Headlines @ U.Va.
Mapping the brain
The brain is our most complex and inscrutable organ, but it is
on the verge of giving up some of its innermost secrets.
next two decades will be the golden age of neuroscience,
declares Jonathan Moreno, director of U.Va.s Center for
Biomedical Ethics. Were on the threshold of the kind
of rapid growth of information in neuroscience that was true of
genetics 15 years ago.
spoke in a fascinating article in Reason magazine examining the
implications of drugs and treatments that may cure Alzheimers
disease or smooth out the wrinkles in a prickly personality.
Reason, Feb. 2003
Brits fear U.S. power more than Husseins regime
Even when hes not on the Universitys Grounds, former
Arts & Sciences dean Melvyn P. Leffler is making news.
recent Washington Post report detailed anti-American sentiment
in Great Britain, where Leffler is teaching at Oxford this year.
Leffler recounted a story of an evening spent at the home of a
colleague, arguing over Iraq.
I was stunned to realize that people here seem more fearful
of American power than they are of the oppressiveness and hideousness
of Saddam Husseins regime, Leffler said.
Washington Post, Jan. 26
A recent series of articles in the Miami Herald examined the modern
history of Iraq and its prospects in a post-Saddam era.
The state itself was artificially assembled in the days after
World War II, its borders containing a diverse population with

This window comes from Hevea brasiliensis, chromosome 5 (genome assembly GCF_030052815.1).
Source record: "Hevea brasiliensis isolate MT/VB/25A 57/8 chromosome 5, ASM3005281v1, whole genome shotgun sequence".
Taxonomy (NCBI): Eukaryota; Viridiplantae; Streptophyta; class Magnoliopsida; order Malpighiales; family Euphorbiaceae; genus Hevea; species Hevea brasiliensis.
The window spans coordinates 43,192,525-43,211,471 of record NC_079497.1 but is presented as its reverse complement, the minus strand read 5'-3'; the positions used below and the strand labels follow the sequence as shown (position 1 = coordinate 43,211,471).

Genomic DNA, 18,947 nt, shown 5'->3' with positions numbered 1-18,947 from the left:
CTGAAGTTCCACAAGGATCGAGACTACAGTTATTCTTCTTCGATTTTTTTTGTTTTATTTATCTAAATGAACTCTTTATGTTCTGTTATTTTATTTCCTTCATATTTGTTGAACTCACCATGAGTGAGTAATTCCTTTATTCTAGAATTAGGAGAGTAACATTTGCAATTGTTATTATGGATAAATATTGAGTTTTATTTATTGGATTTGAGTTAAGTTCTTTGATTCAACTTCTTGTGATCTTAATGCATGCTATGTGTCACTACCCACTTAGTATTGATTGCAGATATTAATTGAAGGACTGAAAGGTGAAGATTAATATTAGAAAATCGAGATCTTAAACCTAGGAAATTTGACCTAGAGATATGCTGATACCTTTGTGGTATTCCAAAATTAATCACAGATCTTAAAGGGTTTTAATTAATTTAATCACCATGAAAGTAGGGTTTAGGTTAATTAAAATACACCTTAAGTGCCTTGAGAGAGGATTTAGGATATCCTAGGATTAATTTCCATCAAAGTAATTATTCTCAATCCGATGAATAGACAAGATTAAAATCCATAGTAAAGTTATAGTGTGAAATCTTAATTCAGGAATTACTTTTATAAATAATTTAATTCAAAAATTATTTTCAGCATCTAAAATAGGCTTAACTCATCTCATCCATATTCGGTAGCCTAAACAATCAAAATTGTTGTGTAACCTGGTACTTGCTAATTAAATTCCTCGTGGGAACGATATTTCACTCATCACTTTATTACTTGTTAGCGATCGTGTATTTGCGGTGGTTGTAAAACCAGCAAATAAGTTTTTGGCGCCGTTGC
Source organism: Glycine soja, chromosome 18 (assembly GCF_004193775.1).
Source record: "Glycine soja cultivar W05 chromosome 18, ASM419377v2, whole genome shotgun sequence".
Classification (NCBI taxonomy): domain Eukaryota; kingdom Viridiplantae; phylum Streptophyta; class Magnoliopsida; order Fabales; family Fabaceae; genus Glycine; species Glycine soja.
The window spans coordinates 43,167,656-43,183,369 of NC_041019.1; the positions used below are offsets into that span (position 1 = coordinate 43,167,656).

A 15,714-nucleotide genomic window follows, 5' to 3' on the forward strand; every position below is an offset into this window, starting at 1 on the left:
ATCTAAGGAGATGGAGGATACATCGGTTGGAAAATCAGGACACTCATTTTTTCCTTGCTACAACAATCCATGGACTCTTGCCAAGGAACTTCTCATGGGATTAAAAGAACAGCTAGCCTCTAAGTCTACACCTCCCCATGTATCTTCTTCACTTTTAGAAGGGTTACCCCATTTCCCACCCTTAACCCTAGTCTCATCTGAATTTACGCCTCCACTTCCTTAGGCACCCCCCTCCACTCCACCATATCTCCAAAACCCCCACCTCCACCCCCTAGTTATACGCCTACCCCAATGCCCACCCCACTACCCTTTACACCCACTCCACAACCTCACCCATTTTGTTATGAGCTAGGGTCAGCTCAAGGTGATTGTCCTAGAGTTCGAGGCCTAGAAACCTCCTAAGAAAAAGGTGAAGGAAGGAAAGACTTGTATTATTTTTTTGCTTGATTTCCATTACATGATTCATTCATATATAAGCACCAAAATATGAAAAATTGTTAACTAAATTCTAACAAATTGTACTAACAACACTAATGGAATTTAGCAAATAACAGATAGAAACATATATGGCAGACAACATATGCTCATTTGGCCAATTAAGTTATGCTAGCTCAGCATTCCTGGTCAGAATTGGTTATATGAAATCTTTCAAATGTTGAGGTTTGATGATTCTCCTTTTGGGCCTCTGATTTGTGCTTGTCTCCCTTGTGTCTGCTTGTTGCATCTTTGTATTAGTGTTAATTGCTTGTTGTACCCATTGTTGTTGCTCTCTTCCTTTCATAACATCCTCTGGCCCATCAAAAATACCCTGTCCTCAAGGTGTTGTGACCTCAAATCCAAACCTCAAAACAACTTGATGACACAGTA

often competing interests.
Politics professor emeritus R. K. Ramazani predicts that diversity
could lead to chaos should Saddam be ousted.
The only thing that unites the Iraqi opposition is being
opposed to Saddam Hussein. Once Saddam is out of the picture,
theyll be at each others throats, he said.
Miami Herald, Feb. 7
passes new covenant marriage bill
The state House of Delegates recently passed a bill that would
create a new kind of marriage.
seeking to enter a cov-enant marriage would sign a
declaration of intent and undergo at least eight hours of counseling.
Should they later seek to divorce, they would have to undergo
additional counseling and sit through a longer waiting period
for no-fault divorce.
similar measure in Louisiana has resulted in a lower divorce rate,
says U.Va. sociology professor Steven Nock, and also has an economic
current arrangement of no-fault divorce leaves many women and
children abandoned and poor, he said. One in three
divorces result in a woman and children in poverty.
Norfolk Virginian-Pilot, Feb. 5